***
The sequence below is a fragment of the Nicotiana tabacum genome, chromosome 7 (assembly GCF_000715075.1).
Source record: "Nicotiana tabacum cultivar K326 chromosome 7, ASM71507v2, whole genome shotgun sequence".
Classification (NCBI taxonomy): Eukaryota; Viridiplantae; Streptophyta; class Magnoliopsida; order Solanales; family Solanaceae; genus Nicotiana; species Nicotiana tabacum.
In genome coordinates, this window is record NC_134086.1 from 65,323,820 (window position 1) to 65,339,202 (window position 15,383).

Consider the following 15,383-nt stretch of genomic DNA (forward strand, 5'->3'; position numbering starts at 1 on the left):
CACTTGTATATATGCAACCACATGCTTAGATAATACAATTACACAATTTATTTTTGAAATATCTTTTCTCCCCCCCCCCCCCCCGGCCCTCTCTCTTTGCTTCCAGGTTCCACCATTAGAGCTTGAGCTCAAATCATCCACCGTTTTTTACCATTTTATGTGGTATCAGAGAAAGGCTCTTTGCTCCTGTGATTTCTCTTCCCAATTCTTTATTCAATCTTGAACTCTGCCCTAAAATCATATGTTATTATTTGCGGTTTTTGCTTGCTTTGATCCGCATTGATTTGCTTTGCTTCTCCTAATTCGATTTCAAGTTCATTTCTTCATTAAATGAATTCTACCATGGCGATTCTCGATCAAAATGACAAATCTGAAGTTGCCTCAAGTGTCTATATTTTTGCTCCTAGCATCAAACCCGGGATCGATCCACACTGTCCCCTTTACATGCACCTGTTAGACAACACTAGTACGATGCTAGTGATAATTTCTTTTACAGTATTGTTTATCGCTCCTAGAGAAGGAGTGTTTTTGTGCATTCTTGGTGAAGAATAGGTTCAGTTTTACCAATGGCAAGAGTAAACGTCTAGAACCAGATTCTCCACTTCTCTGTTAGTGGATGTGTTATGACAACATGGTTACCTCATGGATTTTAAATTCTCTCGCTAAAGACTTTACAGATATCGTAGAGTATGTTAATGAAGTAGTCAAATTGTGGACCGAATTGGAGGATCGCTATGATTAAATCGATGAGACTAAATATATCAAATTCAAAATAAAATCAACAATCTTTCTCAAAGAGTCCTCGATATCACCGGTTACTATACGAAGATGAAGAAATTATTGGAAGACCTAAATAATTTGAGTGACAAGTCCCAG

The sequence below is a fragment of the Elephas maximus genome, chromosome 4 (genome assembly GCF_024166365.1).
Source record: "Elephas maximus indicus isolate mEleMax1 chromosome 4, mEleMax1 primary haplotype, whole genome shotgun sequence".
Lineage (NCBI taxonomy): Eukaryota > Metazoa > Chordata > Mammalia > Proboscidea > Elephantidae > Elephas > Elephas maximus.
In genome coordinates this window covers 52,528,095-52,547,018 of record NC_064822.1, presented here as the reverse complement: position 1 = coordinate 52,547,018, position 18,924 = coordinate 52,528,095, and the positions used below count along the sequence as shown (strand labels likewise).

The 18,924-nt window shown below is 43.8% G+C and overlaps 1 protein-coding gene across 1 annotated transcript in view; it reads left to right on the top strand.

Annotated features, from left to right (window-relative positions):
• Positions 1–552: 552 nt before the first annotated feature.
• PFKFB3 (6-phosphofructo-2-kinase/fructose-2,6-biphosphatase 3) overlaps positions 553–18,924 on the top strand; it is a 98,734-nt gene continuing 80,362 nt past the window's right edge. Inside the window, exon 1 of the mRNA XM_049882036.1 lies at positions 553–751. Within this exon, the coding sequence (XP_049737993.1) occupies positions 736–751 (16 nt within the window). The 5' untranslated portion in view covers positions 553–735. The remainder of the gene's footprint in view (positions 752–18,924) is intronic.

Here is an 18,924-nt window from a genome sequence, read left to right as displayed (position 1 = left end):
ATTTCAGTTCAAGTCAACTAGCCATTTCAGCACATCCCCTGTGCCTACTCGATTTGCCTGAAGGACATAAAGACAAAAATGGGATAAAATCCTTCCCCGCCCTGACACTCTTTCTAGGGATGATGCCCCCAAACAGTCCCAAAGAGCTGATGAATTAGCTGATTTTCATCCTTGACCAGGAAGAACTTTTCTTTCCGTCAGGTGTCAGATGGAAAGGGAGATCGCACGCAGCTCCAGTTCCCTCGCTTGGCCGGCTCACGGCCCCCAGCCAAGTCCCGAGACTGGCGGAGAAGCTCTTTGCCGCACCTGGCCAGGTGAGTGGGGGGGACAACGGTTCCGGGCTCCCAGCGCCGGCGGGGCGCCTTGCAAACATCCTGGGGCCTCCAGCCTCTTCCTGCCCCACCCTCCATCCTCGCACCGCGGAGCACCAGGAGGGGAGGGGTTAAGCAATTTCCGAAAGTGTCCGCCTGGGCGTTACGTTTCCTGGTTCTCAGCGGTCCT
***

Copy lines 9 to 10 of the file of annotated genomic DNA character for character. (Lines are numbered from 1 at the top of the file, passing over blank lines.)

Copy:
Lineage (NCBI taxonomy): Eukaryota > Metazoa > Chordata > Mammalia > Proboscidea > Elephantidae > Elephas > Elephas maximus.
In genome coordinates this window covers 52,528,095-52,547,018 of record NC_064822.1, presented here as the reverse complement: position 1 = coordinate 52,547,018, position 18,924 = coordinate 52,528,095, and the positions used below count along the sequence as shown (strand labels likewise).